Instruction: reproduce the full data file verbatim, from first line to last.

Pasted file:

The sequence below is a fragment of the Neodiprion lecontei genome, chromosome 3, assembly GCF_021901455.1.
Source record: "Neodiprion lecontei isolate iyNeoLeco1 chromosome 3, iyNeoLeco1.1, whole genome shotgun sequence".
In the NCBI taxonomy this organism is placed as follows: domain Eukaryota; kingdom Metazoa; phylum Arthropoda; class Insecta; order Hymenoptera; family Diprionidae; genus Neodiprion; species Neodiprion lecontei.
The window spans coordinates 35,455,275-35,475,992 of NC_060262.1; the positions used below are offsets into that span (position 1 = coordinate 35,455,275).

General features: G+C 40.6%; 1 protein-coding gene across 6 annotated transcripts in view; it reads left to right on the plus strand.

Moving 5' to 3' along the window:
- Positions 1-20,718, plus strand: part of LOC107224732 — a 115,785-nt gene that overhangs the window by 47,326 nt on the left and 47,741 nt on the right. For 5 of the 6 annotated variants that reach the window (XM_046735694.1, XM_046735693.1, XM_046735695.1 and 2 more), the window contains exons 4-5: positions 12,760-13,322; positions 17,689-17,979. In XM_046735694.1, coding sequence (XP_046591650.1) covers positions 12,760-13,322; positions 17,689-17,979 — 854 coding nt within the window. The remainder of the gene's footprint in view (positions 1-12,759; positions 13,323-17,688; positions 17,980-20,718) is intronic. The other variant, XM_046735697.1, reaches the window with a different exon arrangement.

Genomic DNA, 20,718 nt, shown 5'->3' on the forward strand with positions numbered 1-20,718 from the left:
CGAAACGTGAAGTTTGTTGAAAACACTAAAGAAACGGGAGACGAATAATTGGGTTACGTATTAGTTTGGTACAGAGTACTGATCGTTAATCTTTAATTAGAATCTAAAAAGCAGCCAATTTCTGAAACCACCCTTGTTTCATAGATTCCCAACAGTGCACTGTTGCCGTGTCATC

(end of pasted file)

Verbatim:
The sequence below is a fragment of the Neodiprion lecontei genome, chromosome 3, assembly GCF_021901455.1.
Source record: "Neodiprion lecontei isolate iyNeoLeco1 chromosome 3, iyNeoLeco1.1, whole genome shotgun sequence".
In the NCBI taxonomy this organism is placed as follows: domain Eukaryota; kingdom Metazoa; phylum Arthropoda; class Insecta; order Hymenoptera; family Diprionidae; genus Neodiprion; species Neodiprion lecontei.
The window spans coordinates 35,455,275-35,475,992 of NC_060262.1; the positions used below are offsets into that span (position 1 = coordinate 35,455,275).

General features: G+C 40.6%; 1 protein-coding gene across 6 annotated transcripts in view; it reads left to right on the plus strand.

Moving 5' to 3' along the window:
- Positions 1-20,718, plus strand: part of LOC107224732 — a 115,785-nt gene that overhangs the window by 47,326 nt on the left and 47,741 nt on the right. For 5 of the 6 annotated variants that reach the window (XM_046735694.1, XM_046735693.1, XM_046735695.1 and 2 more), the window contains exons 4-5: positions 12,760-13,322; positions 17,689-17,979. In XM_046735694.1, coding sequence (XP_046591650.1) covers positions 12,760-13,322; positions 17,689-17,979 — 854 coding nt within the window. The remainder of the gene's footprint in view (positions 1-12,759; positions 13,323-17,688; positions 17,980-20,718) is intronic. The other variant, XM_046735697.1, reaches the window with a different exon arrangement.

Genomic DNA, 20,718 nt, shown 5'->3' on the forward strand with positions numbered 1-20,718 from the left:
CGAAACGTGAAGTTTGTTGAAAACACTAAAGAAACGGGAGACGAATAATTGGGTTACGTATTAGTTTGGTACAGAGTACTGATCGTTAATCTTTAATTAGAATCTAAAAAGCAGCCAATTTCTGAAACCACCCTTGTTTCATAGATTCCCAACAGTGCACTGTTGCCGTGTCATC